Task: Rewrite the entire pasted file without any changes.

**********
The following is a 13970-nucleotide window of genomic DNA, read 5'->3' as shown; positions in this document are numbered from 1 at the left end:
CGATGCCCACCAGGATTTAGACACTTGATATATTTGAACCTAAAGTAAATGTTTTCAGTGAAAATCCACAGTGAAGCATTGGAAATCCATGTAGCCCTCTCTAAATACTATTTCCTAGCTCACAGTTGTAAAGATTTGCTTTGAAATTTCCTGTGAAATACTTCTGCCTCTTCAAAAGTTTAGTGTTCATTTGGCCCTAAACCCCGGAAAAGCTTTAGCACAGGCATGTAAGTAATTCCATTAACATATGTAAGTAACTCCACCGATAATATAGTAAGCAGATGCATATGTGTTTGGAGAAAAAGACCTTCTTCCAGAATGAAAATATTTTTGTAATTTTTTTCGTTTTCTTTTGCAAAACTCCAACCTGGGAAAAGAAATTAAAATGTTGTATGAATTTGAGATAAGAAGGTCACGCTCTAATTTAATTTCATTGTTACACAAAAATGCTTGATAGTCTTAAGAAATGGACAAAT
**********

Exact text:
The following is a 13970-nucleotide window of genomic DNA, read 5'->3' as shown; positions in this document are numbered from 1 at the left end:
CGATGCCCACCAGGATTTAGACACTTGATATATTTGAACCTAAAGTAAATGTTTTCAGTGAAAATCCACAGTGAAGCATTGGAAATCCATGTAGCCCTCTCTAAATACTATTTCCTAGCTCACAGTTGTAAAGATTTGCTTTGAAATTTCCTGTGAAATACTTCTGCCTCTTCAAAAGTTTAGTGTTCATTTGGCCCTAAACCCCGGAAAAGCTTTAGCACAGGCATGTAAGTAATTCCATTAACATATGTAAGTAACTCCACCGATAATATAGTAAGCAGATGCATATGTGTTTGGAGAAAAAGACCTTCTTCCAGAATGAAAATATTTTTGTAATTTTTTTCGTTTTCTTTTGCAAAACTCCAACCTGGGAAAAGAAATTAAAATGTTGTATGAATTTGAGATAAGAAGGTCACGCTCTAATTTAATTTCATTGTTACACAAAAATGCTTGATAGTCTTAAGAAATGGACAAAT